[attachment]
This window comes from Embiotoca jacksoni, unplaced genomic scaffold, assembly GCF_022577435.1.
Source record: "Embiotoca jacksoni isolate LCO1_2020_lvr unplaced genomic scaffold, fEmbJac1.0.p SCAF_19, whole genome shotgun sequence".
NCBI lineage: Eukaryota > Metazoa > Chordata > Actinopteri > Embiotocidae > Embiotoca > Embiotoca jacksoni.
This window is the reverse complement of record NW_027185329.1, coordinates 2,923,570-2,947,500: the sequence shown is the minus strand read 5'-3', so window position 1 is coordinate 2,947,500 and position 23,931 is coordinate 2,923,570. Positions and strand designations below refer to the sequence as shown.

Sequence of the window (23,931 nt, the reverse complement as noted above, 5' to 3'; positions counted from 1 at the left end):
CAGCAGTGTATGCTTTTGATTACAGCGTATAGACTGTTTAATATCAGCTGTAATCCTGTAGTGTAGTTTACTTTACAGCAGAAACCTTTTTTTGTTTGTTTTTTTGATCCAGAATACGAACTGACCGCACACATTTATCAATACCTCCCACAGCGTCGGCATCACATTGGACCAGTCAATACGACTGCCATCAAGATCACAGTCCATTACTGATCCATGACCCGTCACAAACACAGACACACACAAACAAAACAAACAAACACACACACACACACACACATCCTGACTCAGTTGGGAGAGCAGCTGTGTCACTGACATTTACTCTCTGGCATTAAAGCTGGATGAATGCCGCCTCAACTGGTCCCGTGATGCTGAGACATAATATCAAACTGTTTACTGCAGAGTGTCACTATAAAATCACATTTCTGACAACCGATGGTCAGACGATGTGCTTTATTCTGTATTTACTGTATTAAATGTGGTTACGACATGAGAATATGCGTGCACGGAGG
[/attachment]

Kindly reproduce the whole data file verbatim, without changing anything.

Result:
This window comes from Embiotoca jacksoni, unplaced genomic scaffold, assembly GCF_022577435.1.
Source record: "Embiotoca jacksoni isolate LCO1_2020_lvr unplaced genomic scaffold, fEmbJac1.0.p SCAF_19, whole genome shotgun sequence".
NCBI lineage: Eukaryota > Metazoa > Chordata > Actinopteri > Embiotocidae > Embiotoca > Embiotoca jacksoni.
This window is the reverse complement of record NW_027185329.1, coordinates 2,923,570-2,947,500: the sequence shown is the minus strand read 5'-3', so window position 1 is coordinate 2,947,500 and position 23,931 is coordinate 2,923,570. Positions and strand designations below refer to the sequence as shown.

Sequence of the window (23,931 nt, the reverse complement as noted above, 5' to 3'; positions counted from 1 at the left end):
CAGCAGTGTATGCTTTTGATTACAGCGTATAGACTGTTTAATATCAGCTGTAATCCTGTAGTGTAGTTTACTTTACAGCAGAAACCTTTTTTTGTTTGTTTTTTTGATCCAGAATACGAACTGACCGCACACATTTATCAATACCTCCCACAGCGTCGGCATCACATTGGACCAGTCAATACGACTGCCATCAAGATCACAGTCCATTACTGATCCATGACCCGTCACAAACACAGACACACACAAACAAAACAAACAAACACACACACACACACACACATCCTGACTCAGTTGGGAGAGCAGCTGTGTCACTGACATTTACTCTCTGGCATTAAAGCTGGATGAATGCCGCCTCAACTGGTCCCGTGATGCTGAGACATAATATCAAACTGTTTACTGCAGAGTGTCACTATAAAATCACATTTCTGACAACCGATGGTCAGACGATGTGCTTTATTCTGTATTTACTGTATTAAATGTGGTTACGACATGAGAATATGCGTGCACGGAGG